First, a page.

The Real Writing Comes After The Writing
I’ve always felt the real work involved in good writing isn’t in managing to write something of potential interest; it is in applying one’s critical skills to brutally prune and shape it. Certainly what I initially write is just the raw material for the finished work—and often very raw. Maybe some other more talented writers may have brains that do this for them before they put pen to paper or fingers to keyboard. But there is no question that most really bad writing has never had the writer move beyond just managing to string some words together—and being quite content with the product.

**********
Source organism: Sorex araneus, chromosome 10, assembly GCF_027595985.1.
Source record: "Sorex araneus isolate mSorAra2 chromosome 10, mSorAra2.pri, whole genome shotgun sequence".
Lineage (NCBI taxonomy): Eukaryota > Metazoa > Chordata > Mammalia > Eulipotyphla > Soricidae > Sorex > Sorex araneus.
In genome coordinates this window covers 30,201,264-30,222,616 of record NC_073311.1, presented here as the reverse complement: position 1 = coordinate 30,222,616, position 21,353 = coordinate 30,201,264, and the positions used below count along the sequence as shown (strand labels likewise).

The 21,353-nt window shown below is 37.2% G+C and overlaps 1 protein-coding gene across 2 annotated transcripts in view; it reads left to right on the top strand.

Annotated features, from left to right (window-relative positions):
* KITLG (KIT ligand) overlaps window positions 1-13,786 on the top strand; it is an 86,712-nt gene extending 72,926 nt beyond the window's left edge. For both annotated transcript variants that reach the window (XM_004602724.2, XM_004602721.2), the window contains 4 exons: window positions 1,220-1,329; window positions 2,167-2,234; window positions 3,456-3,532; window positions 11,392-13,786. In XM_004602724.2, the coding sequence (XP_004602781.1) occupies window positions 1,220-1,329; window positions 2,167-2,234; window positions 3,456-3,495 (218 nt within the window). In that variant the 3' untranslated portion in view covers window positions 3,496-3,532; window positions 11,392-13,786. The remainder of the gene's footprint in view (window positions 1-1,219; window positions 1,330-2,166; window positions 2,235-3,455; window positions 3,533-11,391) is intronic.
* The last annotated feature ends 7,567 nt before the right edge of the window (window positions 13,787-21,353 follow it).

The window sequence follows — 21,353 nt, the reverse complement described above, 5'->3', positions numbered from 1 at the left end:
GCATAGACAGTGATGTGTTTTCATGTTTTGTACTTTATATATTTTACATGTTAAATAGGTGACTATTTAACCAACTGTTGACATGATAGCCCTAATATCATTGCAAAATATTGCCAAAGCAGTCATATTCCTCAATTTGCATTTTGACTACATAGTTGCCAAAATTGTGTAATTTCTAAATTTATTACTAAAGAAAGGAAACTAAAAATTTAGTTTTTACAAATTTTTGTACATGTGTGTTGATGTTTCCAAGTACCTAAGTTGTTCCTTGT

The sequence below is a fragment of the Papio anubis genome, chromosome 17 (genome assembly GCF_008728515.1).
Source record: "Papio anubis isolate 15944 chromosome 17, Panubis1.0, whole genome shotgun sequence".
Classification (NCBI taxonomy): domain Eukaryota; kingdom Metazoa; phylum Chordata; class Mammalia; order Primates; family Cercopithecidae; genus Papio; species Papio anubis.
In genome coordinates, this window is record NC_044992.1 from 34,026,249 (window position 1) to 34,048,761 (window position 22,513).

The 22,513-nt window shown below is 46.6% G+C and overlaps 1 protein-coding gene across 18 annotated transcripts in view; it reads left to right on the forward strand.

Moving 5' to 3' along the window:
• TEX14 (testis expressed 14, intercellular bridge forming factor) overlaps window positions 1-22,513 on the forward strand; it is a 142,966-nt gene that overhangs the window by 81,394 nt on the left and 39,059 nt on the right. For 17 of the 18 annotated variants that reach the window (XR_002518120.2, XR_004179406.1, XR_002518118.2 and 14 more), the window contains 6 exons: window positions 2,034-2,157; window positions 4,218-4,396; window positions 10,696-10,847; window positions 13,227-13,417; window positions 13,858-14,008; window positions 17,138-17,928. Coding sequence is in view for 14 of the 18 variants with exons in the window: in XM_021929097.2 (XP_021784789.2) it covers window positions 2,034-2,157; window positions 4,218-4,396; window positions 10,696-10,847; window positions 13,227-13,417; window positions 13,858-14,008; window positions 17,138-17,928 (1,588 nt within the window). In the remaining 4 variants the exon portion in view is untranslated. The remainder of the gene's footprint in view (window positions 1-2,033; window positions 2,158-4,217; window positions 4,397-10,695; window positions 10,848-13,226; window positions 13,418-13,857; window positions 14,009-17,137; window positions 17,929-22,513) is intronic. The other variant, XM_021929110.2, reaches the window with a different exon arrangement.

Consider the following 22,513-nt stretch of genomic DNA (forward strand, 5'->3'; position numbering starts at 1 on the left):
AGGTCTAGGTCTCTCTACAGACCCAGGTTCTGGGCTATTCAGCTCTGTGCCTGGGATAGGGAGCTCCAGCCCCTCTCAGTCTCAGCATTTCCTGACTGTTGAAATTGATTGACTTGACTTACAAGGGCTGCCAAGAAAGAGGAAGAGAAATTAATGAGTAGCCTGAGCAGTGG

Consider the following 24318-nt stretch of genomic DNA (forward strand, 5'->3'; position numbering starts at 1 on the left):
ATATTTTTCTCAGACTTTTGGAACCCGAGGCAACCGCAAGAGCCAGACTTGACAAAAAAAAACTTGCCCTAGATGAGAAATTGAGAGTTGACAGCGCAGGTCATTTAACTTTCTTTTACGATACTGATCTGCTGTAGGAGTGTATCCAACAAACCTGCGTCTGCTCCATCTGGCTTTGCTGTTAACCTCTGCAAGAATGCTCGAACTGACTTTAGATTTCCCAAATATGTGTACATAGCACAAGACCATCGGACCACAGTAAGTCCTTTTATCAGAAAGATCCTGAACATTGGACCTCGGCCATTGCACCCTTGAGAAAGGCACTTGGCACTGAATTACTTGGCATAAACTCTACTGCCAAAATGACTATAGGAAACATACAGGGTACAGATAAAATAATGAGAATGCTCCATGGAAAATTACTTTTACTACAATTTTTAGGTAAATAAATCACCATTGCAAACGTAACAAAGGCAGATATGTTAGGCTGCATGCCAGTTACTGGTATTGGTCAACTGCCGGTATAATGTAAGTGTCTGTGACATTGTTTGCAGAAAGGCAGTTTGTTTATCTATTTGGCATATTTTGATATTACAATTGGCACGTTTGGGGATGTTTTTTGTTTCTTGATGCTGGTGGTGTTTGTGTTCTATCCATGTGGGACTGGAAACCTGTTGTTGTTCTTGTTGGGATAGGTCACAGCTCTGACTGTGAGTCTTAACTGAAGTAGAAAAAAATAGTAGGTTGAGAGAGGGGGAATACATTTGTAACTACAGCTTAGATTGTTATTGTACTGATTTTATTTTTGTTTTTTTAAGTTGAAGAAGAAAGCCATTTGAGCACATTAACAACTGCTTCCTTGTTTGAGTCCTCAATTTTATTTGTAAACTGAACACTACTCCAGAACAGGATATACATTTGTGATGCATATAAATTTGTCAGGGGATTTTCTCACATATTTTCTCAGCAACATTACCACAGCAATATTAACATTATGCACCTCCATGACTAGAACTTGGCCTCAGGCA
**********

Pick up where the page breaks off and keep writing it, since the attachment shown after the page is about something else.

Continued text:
And all the talk about our brains being divided into a creative half and a critical half is largely poppycock. Still, if one were to dichotomize the act of creation, the most crucial and difficult stage in in creating something worthwhile is not the initial generation of the raw material. (Even a computer can do that.) It is applying one’s critical faculties to discern what has potential worth, so one can refine it, while discarding what is worthless.
Last year I gave a TEDx talk about this topic, presumptuously entitled “Redefining Creativity”.